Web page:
White completed his first five passes, helping the UA to a 9-0 lead after the first quarter. In the second quarter, Levy scored on a 68-yard run, bouncing off a tackle at the line, hesitating, and then speeding past defenders into the end zone.

Arizona led 16-0 at halftime, and there would be no letdown. The halftime talk was apparently simple yet effective.

"Don't think about anything, just play the last 30 minutes like the first 30. Don't worry about anything," Waldrop said.

The one worry Arizona players talked about all week was Collins, whose scrambling ability can disrupt defenses. He was never a factor, being sacked twice on Miami's first possession. Collins did try to run at times, but he rarely found open spaces and was forced into 5-for-15 passing with two interceptions.

He was replaced by the less-mobile Frank Costa at the beginning of the second quarter. Collins started the second half, but Costa came on in relief again. Often using a one- or no-back set, Miami tried unsuccessfully to attack the UA with a short passing game.

"The only problem we thought we might have is that if there was nobody there to hit (Collins), he could stop and throw," Waldrop said. "We felt if he had to throw on the run, he couldn't do it, that he'd throw the ball right to us. And he did.

"Every time he came out of the pocket, we wanted to hit him. Every time he stayed in the pocket, we wanted to hit him. Whether he had the ball or not, we wanted to let him know we were there."

On one play in the third quarter, Collins was scrambling to his right near the sideline when he tried to find a receiver over the middle. His throw went directly to linebacker Sean Harris.

Boyer and Akil Jackson also had interceptions, and Tony Bouie recovered a fumble after a catch by Jermaine Chambers. Miami looked helpless, or as one UA player put it, "We made them look stupid."

McLaughlin made field goals of 31 and 21 yards in the third quarter, extending Arizona's lead to 22-0. The Wildcats were so in control of field position that four of their seven second-half drives started in Miami territory.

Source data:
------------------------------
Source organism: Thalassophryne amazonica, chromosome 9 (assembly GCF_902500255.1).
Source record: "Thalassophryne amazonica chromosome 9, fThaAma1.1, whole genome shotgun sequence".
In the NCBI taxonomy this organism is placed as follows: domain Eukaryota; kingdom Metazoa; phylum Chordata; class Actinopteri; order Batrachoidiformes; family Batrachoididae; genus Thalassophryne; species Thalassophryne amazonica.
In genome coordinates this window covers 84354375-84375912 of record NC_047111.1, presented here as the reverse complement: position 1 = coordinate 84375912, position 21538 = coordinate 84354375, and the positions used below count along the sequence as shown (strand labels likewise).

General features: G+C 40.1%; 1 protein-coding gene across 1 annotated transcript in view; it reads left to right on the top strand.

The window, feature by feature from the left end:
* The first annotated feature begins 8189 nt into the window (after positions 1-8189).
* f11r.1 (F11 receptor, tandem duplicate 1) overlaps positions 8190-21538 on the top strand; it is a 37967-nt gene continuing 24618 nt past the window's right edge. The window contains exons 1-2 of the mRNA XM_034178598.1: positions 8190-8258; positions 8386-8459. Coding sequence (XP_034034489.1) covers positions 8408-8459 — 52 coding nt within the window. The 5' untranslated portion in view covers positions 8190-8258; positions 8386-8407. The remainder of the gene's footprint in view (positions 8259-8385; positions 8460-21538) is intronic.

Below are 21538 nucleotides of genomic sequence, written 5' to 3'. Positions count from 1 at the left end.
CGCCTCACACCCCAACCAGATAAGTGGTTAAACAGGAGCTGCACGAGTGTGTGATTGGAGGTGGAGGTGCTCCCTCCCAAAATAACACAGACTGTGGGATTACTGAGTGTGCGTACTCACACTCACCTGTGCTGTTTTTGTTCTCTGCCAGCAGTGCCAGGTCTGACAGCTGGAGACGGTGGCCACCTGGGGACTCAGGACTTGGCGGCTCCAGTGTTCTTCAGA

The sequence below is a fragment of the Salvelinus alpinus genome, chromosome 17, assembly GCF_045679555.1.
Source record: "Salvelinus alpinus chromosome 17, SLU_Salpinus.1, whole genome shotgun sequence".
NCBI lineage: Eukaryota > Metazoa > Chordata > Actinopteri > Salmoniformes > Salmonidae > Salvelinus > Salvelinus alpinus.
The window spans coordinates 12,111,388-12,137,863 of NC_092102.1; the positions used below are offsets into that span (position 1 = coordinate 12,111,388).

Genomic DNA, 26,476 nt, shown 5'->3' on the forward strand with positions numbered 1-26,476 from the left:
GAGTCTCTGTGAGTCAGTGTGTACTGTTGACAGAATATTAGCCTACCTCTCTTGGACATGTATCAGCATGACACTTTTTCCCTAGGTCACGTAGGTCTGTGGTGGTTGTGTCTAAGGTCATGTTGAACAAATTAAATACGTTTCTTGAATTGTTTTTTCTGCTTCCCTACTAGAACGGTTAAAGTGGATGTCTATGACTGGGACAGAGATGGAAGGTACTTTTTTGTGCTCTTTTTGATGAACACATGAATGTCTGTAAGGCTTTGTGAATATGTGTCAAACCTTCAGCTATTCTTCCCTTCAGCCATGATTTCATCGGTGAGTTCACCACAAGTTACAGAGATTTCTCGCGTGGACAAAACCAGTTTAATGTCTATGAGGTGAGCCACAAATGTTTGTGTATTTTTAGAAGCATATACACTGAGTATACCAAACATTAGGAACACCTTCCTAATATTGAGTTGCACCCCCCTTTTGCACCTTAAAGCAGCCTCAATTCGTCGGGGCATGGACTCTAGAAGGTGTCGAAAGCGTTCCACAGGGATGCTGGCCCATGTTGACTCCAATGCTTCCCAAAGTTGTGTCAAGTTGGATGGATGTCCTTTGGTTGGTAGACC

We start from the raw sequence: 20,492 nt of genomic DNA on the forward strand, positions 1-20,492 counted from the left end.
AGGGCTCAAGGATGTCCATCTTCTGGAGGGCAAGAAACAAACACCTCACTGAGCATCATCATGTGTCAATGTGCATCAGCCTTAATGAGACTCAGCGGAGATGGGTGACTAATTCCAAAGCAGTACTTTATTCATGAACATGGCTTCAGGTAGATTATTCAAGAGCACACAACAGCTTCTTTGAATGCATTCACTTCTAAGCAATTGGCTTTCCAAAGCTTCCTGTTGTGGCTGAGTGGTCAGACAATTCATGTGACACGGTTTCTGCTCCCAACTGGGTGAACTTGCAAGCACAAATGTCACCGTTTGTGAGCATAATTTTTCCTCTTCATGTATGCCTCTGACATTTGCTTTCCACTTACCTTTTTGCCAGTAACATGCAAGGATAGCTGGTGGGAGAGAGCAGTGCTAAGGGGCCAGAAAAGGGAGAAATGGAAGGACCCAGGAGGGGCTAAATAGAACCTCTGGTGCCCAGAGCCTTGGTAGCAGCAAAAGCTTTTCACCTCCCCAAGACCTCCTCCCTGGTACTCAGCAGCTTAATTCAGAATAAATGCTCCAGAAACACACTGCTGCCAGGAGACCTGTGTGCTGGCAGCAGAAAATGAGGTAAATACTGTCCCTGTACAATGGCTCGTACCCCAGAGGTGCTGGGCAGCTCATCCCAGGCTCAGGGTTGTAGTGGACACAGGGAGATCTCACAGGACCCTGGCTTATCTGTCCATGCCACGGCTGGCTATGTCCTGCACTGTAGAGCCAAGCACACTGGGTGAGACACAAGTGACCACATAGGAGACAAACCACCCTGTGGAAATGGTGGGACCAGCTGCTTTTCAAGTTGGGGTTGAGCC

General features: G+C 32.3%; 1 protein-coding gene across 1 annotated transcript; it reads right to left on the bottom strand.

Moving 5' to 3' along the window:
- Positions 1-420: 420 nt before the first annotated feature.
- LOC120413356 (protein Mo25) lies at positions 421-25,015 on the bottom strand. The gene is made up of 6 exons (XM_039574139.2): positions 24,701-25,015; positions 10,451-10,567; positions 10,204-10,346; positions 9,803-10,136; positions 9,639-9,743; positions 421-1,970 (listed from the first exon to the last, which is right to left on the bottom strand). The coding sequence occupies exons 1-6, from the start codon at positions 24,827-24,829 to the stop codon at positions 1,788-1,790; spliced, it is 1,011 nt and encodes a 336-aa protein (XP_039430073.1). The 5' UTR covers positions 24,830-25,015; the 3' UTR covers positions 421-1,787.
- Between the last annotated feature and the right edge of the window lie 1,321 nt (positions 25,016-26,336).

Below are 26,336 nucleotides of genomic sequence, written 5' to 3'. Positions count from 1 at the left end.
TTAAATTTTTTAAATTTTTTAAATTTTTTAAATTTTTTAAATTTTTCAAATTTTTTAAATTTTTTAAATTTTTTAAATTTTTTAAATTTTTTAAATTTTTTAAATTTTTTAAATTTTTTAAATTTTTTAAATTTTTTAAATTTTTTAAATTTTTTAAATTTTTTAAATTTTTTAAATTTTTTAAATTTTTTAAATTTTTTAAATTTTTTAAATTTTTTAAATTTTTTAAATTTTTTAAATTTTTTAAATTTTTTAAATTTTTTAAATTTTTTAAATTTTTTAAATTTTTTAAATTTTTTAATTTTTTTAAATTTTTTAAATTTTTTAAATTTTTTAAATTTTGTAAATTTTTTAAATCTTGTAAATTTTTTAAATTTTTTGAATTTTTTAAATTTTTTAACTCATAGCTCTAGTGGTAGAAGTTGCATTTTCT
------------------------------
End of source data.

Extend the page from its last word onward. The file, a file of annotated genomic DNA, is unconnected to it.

"When you shut somebody out, it's not just your defense, it's not just your offense, it's your whole team," said UA coach Dick Tomey.

"Because you have to have field position to shut people out, and to have field position you have to move the ball, and I think all those things happened."

Who would have thought that could happen, would happen? It is a victory that likely will become more amazing with time.

"It was a surprise to me that we did it to them like that," Boyer said. "That's the best game we put together this year."


The Hurricanes' defensive front was one of the best in the country, but Chuck Levy and the Wildcats ran over Miami 29-0 in the 1994 Fiesta Bowl.

I asked former Arizona offensive lineman Eric Johnson in 2018 what it was like to block Sapp.

"Yeah, he was in my 3-technique the entire game," said Johnson, who played left guard.

"He was extremely quick off the ball, probably the quickest guy we played all year. He was really good. But he was a sophomore, so he wasn't 'Warren Sapp' yet. He took plays off and we got him pretty good a couple of times. He got me, too. He got a sack, which was the only sack I gave up my senior year."

The game's highlight was Levy's 68-yard touchdown run late in the first half.

"We buried him on that play," Johnson said of Sapp.

True enough. Checking out video of the game on YouTube, Johnson gets the outside shoulder and turns Sapp inside on the play, giving Levy a lane to run off Johnson's left heel. As Levy out-runs the speedy Miami secondary, Johnson has driven Sapp into the turf.

And Sapp wasn't even the most famous Miami lineman to play in that game. His backup was Dwayne Johnson. Everyone knows the movie star as The Rock.

"Finally, Sapp goes off the field and then The Rock came walking out and I'm like, 'Holy cow, where do they grow these guys?" Johnson said. "He wasn't very good. He was just strong."